29 March – Maundy Thursday
Here are the readings for the morning Chrism Mass:
The spirit of the Lord has been given to me,
for the Lord has anointed me.
He has sent me to bring good news to the poor,
to bind up hearts that are broken;
to proclaim liberty to captives,
freedom to those in prison;
to proclaim a year of favour from the Lord,
a day of vengeance for our God,
to comfort all those who mourn and to give them
for ashes a garland;
for mourning robe the oil of gladness,
for despondency, praise.
But you, you will be named ‘priests of the Lord’,
they will call you ‘ministers of our God.’
I reward them faithfully
and make an everlasting covenant with them.
Their race will be famous throughout the nations,
their descendants throughout the peoples.
All who see them will admit
that they are a race whom the Lord has blessed.
Grace and peace to you from Jesus Christ, the faithful witness, the First-Born from the dead, the Ruler of the kings of the earth. He loves us and has washed away our sins with his blood, and made us a line of kings, priests to serve his God and Father; to him, then, be glory and power for ever and ever. Amen. It is he who is coming on the clouds; everyone will see him, even those who pierced him, and all the races of the earth will mourn over him. This is the truth. Amen. ‘I am the Alpha and the Omega’ says the Lord God, who is, who was, and who is to come, the Almighty.
Jesus came to Nazara, where he had been brought up, and went into the synagogue on the sabbath day as he usually did. He stood up to read and they handed him the scroll of the prophet Isaiah. Unrolling the scroll he found the place where it is written:
The spirit of the Lord has been given to me,
for he has anointed me.
He has sent me to bring the good news to the poor,
to proclaim liberty to captives
and to the blind new sight,
to set the downtrodden free,
to proclaim the Lord’s year of favour.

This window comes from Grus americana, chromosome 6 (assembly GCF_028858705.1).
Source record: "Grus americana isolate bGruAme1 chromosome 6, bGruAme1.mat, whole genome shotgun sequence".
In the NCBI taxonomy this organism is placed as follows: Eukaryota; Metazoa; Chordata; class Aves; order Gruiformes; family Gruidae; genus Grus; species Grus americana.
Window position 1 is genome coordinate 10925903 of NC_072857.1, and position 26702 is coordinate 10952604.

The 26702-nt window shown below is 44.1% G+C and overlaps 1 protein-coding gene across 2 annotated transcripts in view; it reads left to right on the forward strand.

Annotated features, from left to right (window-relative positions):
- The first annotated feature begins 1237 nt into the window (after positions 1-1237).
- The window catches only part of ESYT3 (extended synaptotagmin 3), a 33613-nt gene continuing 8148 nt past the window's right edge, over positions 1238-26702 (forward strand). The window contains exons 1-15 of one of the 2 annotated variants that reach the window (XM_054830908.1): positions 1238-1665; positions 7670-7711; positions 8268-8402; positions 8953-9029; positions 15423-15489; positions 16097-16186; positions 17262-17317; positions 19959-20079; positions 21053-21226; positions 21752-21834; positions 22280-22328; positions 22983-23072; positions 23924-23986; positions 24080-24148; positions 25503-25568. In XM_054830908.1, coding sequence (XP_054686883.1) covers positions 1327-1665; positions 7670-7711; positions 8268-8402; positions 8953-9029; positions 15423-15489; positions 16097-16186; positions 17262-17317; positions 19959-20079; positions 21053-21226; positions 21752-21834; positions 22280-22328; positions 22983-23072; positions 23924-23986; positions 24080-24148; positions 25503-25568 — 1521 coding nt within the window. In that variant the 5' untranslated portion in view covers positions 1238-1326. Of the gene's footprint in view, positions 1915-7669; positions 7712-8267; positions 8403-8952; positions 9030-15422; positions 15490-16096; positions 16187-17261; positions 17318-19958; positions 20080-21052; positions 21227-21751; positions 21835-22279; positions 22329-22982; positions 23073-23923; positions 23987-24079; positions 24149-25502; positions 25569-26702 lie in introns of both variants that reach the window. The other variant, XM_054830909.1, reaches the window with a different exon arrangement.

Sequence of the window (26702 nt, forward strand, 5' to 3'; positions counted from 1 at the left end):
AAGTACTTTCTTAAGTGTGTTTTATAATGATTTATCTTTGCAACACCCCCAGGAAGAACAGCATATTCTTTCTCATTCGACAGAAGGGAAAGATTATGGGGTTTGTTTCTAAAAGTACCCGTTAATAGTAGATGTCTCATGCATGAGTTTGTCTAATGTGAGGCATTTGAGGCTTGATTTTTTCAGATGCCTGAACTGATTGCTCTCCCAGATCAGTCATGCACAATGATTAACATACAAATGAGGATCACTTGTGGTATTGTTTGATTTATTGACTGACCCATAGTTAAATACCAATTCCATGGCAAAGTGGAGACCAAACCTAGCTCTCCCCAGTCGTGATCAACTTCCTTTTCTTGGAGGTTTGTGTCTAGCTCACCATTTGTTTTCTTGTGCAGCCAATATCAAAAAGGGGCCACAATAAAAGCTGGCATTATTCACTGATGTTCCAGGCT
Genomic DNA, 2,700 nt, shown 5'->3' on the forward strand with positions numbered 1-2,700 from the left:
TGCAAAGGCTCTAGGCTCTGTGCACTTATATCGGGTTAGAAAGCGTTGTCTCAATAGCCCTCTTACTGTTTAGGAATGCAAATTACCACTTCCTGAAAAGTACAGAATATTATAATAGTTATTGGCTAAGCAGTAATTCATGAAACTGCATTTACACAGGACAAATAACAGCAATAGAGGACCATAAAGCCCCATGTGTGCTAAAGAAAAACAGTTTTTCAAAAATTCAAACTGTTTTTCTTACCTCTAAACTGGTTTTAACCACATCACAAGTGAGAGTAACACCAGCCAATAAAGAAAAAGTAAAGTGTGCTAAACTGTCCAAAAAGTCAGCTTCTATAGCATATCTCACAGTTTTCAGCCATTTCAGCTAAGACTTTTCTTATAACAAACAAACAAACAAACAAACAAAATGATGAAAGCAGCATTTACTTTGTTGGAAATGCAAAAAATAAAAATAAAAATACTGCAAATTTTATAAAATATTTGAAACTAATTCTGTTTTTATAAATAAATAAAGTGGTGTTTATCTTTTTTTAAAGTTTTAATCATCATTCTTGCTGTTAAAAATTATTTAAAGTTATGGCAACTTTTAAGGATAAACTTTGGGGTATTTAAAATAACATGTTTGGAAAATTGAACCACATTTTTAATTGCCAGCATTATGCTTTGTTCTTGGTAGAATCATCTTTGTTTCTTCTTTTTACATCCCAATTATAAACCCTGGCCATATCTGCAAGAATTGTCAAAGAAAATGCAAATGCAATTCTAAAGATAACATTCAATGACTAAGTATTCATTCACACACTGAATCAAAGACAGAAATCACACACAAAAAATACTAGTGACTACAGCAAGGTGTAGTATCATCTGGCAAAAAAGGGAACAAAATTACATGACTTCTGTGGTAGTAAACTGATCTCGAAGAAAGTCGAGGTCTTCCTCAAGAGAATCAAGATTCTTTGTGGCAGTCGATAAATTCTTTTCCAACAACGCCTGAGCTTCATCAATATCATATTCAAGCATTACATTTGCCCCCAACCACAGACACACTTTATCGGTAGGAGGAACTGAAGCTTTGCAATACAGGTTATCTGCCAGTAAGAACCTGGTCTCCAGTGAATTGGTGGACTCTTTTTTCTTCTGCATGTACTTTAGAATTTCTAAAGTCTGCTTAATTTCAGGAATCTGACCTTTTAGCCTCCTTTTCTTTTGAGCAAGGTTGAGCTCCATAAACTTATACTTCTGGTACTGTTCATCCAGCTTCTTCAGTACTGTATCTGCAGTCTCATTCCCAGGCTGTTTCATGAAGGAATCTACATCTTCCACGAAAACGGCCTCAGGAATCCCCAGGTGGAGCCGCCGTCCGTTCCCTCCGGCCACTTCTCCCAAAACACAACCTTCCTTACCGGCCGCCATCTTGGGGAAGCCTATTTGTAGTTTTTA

He then rolled up the scroll, gave it back to the assistant and sat down. And all eyes in the synagogue were fixed on him. Then he began to speak to them, ‘This text is being fulfilled today even as you listen.’
“The Spirit of The Lord is upon me”
I have often wondered how I would react if Christ returned in my lifetime. Would I recognize him? Or would I let my conservatism get the better of me? We look with judgment on those who failed to see Jesus the first time round; but would we have perceived otherwise? I don’t know. We can be a little too ingrained in our ways.
My husband is a cradle Catholic who fell away from the faith. He is now tentatively finding his way back to church, one mass at a time. Mass is both new and familiar to him; some things have changed, some things have stayed the same. I want him to have a good experience each time he is in God’s house. I want to show him that the Catholic faith is loving, compassionate and accepting. That it is not the harsh, overbearing faith he grew up with. Very often though, I find I am on the defensive, standing up for God and the Church against his questions and ‘pointy’ comments. His observations are not groundless. If Christ returned, might he ask the same questions of the faith he founded? Some examples of ‘pointy’ remarks I’ve had to field – “Why is there so much focus on fund raising during mass, 5 mins for the homily, 15 mins for the fundraiser?”, “Why do only some masses ‘count’, it’s not like God keeps office hours?”, “Why are people so ‘clique-ish’ at church, like they’re part of a cool kids crowd and I’m not?” , “Why doesn’t the church make the Bible easier to understand, why can’t it be in simple English?”
All that aside, I think my husband’s faith is more authentic than mine. He is often moved to tears at mass. He notices the old man with the walker two pews in front, and observes how great his faith must be, to be showing up for communion despite his pain. My husband bothers to count, and marvels at the number of people who show up at daily mass on a Saturday morning, ‘just to see God’. He is aware of a homily’s message, whether it has touched him or not. I don’t see or hear any of this. I’ve become numb in so many ways, as if worship is a box I have to tick. So have a lot of us, I think.
This Holy Week, when Christ is closest to us, let us take the opportunity to seek the authenticity that the first Christians experienced, when Jesus walked in their midst. Perhaps we can try to worship with new eyes, and seek for ourselves a more authentic way of practicing our Catholic faith. We have much to learn still, especially from those who seek God with “childlike faith”, who are unafraid to ask the honest questions. I know I have much to learn from my ‘renewed again’ Catholic husband.
(Today’s Oxygen by Sharon Soo)
Prayer : I pray for the wisdom and the awareness to be a better, more humble steward of the faith.
Thanksgiving : I give thanks to God, for allowing my husband and I to share a faith journey together. I give thanks to God that He has been willing to be the cornerstone of our married life.